You got bit here because you kind-of Did It Wrong - though in a way that many of us do.
For the future, when decommissioning DNS servers / replacing them with new ones the safe workflow is:

  1. Build and deploy your new DNS servers. Verify they are functioning correctly.
  2. Add the new DNS servers to the registrar's list of name servers.
  3. Wait (until the change has been picked up on the internet at large.)
    TTL-Dependent, but usually 24-48 hours is a good rule.
    • At this point you should start to see queries on the new servers.
  4. Remove the old DNS server from the registrar's list of name servers.
  5. Wait again (until the change is picked up on the internet at large)
    You should stop seeing queries going to the decommissioned server.
    As in (3), 24-48 hours is a good rule to go with.
  6. Unplug the old server and dispose of it per your company's policies.

That workflow guarantees that the worst-case scenario is that someone will have an extra (lame) NS listed because they're using the "Step 2" information, but they will always have all your new secondaries, so they should always be able to find at least one working name server for your domain.

You combined steps 2, 3, 4, and 5 into one step, and on the back end the removal (4) happened before the addition (2).
Chances are that would never have caused a problem except for your maintenance happening before everyone caught up with the "addition" part of the changes. It's a classic edge case and you landed on it.

Now you know, and knowing is 7/16ths of the battle.

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As a historical sidenote, back in the day registrars batched their updates (typically one per day at like 3AM) and this sort of thing didn't happen often because you made your changes at "normal" hours. Of course when it did happen things got ALL KINDS OF SCREWED UP, which is where the "safe workflow" above comes into play -- 24 hours of having extra name servers while you wait for an update is way better than 24 hours of only having the one name server... –  voretaq7 Oct 18 '13 at 21:12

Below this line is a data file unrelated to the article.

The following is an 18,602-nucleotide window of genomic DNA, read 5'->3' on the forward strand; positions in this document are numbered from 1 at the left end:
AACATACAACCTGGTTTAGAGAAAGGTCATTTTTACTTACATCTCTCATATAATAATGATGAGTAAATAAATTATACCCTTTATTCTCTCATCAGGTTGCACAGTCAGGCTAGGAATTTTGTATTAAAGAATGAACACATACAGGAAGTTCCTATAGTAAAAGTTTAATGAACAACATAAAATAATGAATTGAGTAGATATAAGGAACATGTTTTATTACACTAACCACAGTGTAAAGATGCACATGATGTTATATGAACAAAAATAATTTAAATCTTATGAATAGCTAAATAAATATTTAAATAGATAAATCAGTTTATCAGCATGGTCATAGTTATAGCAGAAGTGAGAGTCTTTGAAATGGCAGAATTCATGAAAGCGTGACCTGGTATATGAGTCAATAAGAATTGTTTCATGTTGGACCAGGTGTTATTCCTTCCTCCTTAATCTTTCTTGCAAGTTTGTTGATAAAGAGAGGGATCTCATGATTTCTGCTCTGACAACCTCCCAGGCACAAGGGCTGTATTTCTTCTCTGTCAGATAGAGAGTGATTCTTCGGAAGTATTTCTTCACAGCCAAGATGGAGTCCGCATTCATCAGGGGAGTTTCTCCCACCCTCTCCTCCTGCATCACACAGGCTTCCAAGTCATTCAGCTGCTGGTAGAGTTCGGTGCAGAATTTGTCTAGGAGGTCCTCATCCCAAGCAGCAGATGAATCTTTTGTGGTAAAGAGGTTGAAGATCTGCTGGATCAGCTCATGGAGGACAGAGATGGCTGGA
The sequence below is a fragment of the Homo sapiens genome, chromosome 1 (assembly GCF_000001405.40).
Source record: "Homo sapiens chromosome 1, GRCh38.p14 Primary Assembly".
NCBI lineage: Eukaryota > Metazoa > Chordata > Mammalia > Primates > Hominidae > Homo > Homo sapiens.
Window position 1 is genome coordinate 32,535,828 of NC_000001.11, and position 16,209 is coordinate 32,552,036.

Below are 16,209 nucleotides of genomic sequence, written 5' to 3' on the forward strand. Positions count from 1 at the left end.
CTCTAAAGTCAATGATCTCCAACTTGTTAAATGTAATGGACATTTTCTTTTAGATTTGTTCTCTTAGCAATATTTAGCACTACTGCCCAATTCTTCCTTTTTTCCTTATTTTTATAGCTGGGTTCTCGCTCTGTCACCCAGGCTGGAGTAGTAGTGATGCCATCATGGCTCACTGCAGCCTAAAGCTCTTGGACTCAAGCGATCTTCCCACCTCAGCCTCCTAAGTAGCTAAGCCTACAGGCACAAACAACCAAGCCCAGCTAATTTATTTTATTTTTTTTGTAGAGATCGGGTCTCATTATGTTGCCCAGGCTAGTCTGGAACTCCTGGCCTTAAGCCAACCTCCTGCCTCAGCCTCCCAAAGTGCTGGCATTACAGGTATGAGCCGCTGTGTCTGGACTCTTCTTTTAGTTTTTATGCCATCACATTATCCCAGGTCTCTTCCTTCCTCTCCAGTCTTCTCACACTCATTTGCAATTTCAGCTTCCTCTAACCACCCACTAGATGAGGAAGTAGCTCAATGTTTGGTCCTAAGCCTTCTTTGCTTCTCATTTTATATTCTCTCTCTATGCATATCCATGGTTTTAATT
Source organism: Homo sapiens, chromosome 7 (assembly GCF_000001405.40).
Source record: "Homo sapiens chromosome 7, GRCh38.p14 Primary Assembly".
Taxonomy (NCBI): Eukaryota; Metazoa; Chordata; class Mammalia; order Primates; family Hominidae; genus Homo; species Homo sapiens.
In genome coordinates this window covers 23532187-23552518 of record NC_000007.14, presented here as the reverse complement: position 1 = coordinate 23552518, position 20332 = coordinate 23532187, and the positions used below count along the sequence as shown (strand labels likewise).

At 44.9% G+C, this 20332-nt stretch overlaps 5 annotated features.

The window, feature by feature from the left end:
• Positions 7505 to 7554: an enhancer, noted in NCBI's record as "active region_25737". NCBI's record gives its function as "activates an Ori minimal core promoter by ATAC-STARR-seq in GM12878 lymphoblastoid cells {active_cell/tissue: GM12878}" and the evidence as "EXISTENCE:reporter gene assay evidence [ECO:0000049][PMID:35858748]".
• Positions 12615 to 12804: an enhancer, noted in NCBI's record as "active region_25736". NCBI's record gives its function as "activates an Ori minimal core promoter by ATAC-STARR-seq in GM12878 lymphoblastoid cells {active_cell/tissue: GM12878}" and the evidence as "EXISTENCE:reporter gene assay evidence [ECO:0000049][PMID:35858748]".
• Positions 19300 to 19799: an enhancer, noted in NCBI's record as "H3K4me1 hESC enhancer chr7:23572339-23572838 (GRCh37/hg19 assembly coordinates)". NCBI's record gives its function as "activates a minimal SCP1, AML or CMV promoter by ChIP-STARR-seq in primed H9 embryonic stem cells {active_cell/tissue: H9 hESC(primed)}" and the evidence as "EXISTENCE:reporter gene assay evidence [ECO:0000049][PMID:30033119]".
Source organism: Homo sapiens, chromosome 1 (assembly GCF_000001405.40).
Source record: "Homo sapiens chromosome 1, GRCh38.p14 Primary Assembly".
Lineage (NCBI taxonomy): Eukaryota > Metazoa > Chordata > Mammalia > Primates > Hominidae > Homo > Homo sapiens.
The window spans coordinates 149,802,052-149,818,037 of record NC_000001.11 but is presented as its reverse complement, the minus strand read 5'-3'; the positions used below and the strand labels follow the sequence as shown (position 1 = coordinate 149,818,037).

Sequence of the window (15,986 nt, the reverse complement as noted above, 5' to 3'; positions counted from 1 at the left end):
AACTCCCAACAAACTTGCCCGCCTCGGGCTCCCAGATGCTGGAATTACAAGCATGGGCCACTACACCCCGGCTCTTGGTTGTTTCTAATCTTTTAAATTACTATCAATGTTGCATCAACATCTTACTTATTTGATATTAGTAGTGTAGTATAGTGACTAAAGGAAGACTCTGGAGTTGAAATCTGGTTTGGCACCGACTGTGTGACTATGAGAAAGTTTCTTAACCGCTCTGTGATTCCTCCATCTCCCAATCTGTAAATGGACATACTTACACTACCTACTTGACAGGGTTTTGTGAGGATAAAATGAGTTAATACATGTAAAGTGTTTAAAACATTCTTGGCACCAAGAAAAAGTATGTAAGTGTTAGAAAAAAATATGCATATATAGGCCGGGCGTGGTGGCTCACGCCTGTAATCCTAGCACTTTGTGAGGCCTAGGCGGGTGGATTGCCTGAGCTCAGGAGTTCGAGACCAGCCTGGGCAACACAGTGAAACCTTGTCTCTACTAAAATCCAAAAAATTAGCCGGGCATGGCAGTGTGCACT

Yeah well we all know what assuming does...I will definitely try to do it less. In any case hopefully I can use this to make the case to finally move away from this registrar as their "solutions" for our "network" are not very good. –  Brad Oct 18 '13 at 21:16
    
@Brad You would likely experience similar problems with any registrar - unless you're explicit in your workflow (like the one I've outlined above) the order in which things happen is not 100% deterministic. That said, if you're not satisfied with your registrar for other reasons it is a highly competitive market these days - certainly plenty to pick from :) –  voretaq7 Oct 18 '13 at 21:20
    
Yes you're almost certainly right about that, which is why I'd never try to shortcut the migration in the future. But yeah, there are definitely other reasons we need to switch. It's just good to use this as yet another excuse to switch. –  Brad Oct 18 '13 at 21:24